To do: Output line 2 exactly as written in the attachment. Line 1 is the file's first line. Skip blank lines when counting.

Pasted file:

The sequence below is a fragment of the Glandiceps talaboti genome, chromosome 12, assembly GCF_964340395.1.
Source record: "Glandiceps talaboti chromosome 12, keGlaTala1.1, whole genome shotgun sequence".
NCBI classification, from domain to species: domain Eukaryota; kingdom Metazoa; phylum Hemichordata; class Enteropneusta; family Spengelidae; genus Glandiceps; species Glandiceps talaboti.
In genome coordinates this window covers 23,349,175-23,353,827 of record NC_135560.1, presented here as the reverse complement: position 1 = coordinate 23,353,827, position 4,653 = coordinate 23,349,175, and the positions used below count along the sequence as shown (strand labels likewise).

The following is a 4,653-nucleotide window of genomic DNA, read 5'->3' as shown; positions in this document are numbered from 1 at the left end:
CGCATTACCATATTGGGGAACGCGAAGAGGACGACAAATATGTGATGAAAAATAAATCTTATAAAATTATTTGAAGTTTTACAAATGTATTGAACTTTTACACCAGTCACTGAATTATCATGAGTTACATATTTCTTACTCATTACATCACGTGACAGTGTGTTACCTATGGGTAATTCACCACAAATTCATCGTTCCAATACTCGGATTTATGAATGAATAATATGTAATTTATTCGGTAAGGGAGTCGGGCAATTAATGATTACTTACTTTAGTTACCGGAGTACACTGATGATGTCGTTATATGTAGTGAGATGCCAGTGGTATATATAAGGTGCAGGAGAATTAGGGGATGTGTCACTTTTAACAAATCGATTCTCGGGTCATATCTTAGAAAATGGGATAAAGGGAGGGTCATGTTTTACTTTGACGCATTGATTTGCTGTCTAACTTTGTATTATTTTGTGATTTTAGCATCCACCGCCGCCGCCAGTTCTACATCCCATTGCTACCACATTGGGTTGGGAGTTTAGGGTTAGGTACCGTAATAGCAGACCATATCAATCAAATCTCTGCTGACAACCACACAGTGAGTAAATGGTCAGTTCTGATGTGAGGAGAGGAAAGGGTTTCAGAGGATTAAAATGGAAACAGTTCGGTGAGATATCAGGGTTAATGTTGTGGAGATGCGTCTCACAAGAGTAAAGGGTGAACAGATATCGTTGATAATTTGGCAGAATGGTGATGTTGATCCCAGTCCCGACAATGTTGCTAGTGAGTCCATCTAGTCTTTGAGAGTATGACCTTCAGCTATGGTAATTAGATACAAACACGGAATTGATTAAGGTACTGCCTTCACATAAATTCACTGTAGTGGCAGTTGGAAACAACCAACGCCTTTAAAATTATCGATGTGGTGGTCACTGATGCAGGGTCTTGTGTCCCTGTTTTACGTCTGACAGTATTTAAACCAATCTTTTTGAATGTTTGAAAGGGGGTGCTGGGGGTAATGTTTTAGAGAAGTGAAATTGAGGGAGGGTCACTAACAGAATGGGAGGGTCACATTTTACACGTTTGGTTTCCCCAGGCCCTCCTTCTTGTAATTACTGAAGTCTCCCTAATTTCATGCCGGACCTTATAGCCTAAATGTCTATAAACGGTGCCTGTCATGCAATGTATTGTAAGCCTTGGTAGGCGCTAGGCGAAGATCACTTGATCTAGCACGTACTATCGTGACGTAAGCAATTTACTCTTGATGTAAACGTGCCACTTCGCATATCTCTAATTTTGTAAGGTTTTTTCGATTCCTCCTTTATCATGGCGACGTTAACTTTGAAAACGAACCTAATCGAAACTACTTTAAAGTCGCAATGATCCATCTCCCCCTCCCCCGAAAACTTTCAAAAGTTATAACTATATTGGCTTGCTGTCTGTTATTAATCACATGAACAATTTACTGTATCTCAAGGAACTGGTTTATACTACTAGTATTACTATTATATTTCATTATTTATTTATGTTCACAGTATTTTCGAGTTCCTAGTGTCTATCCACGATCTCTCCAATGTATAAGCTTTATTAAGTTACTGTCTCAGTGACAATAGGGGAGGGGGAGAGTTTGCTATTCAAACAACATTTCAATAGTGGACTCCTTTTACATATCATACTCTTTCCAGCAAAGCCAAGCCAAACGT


Source record: "Glandiceps talaboti chromosome 12, keGlaTala1.1, whole genome shotgun sequence".